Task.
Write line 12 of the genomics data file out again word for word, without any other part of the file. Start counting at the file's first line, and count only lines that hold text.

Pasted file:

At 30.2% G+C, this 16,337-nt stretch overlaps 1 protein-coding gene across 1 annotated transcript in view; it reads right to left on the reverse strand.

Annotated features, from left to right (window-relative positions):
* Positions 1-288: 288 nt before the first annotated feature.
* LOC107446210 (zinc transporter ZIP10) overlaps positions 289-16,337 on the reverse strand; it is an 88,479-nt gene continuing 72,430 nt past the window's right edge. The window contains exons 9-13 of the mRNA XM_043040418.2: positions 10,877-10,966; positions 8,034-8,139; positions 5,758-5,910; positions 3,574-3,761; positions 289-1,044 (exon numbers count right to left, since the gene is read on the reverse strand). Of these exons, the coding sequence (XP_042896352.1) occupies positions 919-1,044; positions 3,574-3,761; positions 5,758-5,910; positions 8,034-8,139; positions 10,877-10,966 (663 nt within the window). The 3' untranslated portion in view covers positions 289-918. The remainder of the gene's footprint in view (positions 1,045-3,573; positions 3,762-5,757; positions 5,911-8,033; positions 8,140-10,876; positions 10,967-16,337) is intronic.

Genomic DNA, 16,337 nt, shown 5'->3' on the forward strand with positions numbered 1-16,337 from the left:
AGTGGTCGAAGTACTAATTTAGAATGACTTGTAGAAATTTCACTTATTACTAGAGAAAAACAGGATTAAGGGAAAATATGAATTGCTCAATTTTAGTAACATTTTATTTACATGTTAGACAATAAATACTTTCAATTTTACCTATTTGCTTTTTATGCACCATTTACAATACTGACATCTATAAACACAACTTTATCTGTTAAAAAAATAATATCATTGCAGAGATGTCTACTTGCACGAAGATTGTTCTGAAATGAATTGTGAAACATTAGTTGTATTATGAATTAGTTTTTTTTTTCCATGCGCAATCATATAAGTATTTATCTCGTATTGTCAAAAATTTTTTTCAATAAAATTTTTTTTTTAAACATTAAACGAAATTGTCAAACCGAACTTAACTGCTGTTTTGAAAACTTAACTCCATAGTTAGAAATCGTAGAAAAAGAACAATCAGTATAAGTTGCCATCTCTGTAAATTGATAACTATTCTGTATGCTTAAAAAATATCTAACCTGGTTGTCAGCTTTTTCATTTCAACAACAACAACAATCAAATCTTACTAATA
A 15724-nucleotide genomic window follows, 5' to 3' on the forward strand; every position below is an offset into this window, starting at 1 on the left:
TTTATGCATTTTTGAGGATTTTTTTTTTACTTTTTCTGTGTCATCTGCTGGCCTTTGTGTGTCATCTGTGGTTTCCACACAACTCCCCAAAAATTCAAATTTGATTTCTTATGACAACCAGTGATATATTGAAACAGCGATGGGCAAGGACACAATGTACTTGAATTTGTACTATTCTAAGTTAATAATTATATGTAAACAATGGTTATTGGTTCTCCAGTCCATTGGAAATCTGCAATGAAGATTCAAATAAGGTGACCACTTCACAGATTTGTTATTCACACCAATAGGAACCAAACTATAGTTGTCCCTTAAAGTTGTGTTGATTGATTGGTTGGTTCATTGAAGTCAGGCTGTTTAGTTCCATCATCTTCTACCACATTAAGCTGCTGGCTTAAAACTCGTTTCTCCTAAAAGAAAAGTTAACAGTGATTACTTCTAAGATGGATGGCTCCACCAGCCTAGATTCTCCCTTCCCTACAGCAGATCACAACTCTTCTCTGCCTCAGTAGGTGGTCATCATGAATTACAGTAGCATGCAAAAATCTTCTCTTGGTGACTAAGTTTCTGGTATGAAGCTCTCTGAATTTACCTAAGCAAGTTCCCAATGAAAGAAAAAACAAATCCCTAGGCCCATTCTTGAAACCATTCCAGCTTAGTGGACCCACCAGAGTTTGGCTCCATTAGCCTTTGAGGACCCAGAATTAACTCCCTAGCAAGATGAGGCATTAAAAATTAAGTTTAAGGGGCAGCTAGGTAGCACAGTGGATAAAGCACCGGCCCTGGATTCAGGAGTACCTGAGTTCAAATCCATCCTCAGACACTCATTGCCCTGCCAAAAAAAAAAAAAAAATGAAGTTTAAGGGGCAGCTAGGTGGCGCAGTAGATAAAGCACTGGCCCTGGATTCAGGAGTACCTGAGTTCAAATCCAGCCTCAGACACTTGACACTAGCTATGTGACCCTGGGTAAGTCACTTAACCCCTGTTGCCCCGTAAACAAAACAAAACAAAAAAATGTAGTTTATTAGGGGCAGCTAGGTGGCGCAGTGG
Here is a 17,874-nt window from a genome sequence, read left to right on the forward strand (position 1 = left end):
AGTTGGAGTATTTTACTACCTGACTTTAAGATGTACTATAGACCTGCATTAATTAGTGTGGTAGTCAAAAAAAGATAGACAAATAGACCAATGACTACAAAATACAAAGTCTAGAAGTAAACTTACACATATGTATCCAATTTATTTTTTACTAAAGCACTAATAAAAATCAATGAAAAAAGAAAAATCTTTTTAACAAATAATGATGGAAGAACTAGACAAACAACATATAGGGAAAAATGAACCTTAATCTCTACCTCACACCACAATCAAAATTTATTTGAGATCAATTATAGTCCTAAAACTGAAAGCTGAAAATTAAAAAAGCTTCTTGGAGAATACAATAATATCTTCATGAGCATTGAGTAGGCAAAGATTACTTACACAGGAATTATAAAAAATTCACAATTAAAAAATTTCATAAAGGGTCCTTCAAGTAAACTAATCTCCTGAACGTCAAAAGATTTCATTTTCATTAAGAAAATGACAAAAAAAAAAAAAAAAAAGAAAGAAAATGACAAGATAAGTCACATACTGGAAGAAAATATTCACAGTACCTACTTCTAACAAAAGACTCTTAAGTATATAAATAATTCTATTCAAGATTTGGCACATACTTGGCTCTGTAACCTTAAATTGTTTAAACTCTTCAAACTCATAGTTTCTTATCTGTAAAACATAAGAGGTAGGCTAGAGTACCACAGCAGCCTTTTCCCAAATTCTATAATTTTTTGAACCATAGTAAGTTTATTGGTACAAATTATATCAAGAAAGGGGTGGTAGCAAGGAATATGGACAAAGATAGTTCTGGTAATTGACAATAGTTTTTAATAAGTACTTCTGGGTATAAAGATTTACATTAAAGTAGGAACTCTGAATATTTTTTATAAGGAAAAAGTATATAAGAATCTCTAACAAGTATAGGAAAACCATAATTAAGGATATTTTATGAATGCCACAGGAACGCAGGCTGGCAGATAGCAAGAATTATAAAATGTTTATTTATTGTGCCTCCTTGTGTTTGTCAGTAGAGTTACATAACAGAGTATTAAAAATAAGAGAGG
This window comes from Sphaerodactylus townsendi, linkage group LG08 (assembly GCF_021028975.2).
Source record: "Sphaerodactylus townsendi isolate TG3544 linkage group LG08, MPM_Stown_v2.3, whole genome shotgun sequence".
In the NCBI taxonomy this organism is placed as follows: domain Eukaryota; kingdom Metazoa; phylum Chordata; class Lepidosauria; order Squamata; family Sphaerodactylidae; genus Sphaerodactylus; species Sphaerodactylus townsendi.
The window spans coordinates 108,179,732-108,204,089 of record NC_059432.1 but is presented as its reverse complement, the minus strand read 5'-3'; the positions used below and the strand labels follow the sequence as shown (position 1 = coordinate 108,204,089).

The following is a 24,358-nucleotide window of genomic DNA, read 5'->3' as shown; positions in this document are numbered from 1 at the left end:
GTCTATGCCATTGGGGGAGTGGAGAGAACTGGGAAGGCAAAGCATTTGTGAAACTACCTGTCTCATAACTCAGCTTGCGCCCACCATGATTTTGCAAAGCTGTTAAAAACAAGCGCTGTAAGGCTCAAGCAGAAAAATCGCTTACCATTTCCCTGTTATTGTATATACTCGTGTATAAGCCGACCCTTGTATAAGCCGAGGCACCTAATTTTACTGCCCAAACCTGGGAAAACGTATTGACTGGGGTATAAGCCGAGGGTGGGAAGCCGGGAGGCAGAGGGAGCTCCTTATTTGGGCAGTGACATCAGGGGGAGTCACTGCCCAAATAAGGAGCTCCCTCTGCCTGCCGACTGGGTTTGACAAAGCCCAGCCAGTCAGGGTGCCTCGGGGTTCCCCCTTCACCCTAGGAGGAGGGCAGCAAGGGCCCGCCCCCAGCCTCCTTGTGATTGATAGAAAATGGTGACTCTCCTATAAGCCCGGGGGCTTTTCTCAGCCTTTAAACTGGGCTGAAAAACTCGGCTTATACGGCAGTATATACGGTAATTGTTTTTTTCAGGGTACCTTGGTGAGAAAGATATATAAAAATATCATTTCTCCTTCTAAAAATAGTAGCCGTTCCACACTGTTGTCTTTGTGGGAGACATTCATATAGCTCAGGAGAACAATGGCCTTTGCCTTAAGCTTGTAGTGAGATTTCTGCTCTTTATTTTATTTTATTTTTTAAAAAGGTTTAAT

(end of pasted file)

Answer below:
Source record: "Sphaerodactylus townsendi isolate TG3544 linkage group LG08, MPM_Stown_v2.3, whole genome shotgun sequence".